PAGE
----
Moira Breen at inappropriate response writes:
I know that children, when they are beginning to master spoken language, speak, quite rationally, according to the logic of grammar, not “correctly”. I was charmed at my daughter’s constant use, when she began to speak, of the construction “amn’t I?”. And I had to wonder why English speakers do not say “amn’t I”. People tend, if they go near that interrogative construction at all, to say “aren’t I”, which makes no sense at all. “I are”? Feh. (Does “ain’t” fit in here somewhere?)
Ain’t is indeed central to the first-person-singular mess, and I found a nice online explanation by Dr. Language (Robert Beard). After giving a list of other forms (you aren’t, s/he isn’t, &c), he says:
Notice that we have an imperfect paradigm: the negative contraction for “am not” seems to be missing. All the pronoun forms correlate to a positive form and a negative (contracted) form of the verb “to be”—all except one; there is no contractable form for “am not”. Why not? The contraction of are+not is “aren’t”. The contraction of is+not is “isn’t”. Why isn’t the contraction of am+not “amn’t?”
In fact, in a wide swath of English dialects, it is. This word is common in Scotland and Ireland: “I amn’t sure what he said” and “I am going, amn’t I” are common in those variants of English. English doesn’t like two nasal consonants like “m” and “n” together, however, and in most dialects they merged into “an’t”, the spelling of which eventually evolved into “ain’t”. “Ain’t” then acquired the reputation of a “four-letter” word it has had to endure over the course of the last century. (Hmm. Actually, it has something in common with four-letter words, doesn’t it?)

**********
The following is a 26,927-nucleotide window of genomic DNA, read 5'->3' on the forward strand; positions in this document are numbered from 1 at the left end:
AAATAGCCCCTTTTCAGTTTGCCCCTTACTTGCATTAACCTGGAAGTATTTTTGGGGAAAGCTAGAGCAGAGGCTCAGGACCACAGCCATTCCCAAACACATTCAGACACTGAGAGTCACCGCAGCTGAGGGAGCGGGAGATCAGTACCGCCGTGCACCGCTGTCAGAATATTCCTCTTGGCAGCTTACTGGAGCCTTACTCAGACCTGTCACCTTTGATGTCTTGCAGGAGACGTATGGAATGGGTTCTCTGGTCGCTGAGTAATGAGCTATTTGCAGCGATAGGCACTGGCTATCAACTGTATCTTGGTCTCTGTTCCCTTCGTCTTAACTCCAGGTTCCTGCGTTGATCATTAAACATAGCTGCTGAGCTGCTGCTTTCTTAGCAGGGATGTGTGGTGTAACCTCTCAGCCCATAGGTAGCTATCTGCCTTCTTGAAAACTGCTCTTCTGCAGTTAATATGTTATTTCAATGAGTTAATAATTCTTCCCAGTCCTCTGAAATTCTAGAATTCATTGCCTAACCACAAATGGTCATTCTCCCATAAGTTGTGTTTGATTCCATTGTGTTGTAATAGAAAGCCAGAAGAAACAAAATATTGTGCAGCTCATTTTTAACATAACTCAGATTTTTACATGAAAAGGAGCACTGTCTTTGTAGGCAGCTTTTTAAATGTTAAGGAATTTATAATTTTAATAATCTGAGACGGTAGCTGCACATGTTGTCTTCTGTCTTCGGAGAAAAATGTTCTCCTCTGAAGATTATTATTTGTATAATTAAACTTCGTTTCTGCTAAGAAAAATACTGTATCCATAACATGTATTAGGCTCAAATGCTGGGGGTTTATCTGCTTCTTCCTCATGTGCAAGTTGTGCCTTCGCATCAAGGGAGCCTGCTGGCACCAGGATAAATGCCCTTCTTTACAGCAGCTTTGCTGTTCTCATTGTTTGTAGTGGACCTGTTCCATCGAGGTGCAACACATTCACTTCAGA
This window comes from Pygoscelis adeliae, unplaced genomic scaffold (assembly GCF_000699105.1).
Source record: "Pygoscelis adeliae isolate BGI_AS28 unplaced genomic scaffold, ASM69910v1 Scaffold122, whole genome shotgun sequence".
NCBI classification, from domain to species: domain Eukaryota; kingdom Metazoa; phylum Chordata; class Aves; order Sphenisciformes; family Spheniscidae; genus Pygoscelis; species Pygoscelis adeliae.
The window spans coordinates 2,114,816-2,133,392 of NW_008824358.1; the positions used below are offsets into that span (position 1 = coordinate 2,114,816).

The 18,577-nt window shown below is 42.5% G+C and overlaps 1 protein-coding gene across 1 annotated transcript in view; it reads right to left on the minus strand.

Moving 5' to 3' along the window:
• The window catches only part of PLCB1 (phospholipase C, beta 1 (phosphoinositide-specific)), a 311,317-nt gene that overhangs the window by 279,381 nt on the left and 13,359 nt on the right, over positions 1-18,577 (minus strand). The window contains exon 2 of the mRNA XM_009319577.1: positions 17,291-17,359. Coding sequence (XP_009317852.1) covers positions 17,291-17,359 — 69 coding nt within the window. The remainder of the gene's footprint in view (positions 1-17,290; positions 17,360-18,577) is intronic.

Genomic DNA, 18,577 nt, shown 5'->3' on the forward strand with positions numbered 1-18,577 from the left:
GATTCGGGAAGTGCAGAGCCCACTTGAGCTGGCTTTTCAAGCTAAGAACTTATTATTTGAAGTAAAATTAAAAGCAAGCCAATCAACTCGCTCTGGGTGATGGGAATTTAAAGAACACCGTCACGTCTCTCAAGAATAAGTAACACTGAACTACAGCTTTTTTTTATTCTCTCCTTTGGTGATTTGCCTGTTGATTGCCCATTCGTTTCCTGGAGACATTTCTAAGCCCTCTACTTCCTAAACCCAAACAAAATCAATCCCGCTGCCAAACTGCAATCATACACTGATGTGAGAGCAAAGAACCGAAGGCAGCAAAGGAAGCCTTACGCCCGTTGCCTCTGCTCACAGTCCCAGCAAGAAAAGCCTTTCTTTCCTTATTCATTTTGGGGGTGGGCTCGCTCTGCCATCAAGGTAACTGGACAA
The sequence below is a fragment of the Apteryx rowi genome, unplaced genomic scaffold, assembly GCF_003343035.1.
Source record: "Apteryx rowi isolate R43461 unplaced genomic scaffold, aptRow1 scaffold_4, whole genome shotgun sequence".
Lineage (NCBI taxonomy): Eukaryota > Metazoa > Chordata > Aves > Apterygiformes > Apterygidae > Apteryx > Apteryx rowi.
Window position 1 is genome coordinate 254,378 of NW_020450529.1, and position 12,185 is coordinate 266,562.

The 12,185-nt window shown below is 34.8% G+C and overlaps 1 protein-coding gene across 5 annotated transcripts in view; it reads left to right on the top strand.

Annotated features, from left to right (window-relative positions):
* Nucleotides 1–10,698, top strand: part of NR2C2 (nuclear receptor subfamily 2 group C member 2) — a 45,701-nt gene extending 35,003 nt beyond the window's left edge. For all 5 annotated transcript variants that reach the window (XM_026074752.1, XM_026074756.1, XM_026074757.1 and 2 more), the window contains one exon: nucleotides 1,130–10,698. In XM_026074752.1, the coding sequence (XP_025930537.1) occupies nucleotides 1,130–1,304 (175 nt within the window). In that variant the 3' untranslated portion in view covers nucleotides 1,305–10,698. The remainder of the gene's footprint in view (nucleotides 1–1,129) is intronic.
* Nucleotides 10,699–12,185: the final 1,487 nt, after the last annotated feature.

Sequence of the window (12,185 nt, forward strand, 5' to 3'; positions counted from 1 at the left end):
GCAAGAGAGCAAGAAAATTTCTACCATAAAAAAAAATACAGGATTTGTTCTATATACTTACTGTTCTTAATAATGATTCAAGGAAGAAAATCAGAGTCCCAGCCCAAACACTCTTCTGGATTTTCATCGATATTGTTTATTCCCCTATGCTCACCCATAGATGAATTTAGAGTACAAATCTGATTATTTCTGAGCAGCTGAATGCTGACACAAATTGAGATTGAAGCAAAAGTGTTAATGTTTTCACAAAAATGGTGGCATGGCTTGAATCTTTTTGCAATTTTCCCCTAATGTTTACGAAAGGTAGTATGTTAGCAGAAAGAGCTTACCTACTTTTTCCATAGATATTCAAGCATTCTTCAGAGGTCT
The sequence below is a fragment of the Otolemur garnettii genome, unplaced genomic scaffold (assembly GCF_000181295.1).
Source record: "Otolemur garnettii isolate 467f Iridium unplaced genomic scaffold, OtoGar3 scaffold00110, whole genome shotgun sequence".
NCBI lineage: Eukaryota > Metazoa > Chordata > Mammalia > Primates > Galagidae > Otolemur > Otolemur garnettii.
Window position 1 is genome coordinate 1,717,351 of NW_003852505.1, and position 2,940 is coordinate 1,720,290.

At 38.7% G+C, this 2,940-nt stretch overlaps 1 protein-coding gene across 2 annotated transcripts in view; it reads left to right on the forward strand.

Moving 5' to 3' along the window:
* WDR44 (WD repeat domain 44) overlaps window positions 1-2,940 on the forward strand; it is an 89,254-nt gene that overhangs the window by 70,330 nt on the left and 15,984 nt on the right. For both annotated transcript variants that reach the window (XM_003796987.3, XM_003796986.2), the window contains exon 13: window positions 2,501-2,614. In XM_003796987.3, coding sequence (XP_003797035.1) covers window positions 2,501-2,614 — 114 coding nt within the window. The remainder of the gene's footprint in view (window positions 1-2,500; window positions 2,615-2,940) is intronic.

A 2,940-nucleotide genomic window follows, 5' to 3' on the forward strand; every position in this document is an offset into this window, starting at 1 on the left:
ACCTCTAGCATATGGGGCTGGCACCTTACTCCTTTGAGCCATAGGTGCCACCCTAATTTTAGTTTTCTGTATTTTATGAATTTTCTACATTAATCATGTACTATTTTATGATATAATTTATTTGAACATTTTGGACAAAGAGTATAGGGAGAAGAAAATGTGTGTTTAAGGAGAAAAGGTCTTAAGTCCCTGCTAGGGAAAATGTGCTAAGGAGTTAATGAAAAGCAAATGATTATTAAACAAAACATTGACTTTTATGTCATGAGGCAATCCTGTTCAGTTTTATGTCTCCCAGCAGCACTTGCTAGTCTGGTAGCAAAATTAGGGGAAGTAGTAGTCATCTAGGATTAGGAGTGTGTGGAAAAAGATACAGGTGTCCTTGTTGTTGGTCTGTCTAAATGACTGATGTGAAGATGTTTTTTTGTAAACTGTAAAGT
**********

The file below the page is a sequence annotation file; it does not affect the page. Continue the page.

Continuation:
These rather pertinent facts of the English language were overlooked by the prescriptive grammarians who have all these years attempted to totally obliterate (“amn’t” and) “ain’t” from the English vocabulary. “Never, never, never under any circumstances say ‘ain’t'” has been drummed in our heads since kindergarten. Sorry, teachers and diligent mommies, but this very simple rule is linguistically wrong. The rule that should have been drilled into the heads of English-speakers all these years is this:
Only use “ain’t” with “I”
It is true that we should not say, “you ain’t”, “they ain’t”, or “she ain’t” but we should say, without a scintilla of shame, “ain’t I?” rather than “aren’t I”. “Aren’t I” is just as ungrammatical as “I aren’t” where “ungrammatical” means that it violates the rules, the speaking conventions, of the English language.
I’m not sure I can go along with his proposed rule, but it’s certainly better than the current blanket prohibition. (Other Dr. Language colums here.)
Incidentally, I distinctly remember saying “amn’t” as a child, but I don’t remember when or why I stopped. The pressures of “proper English” are insidious.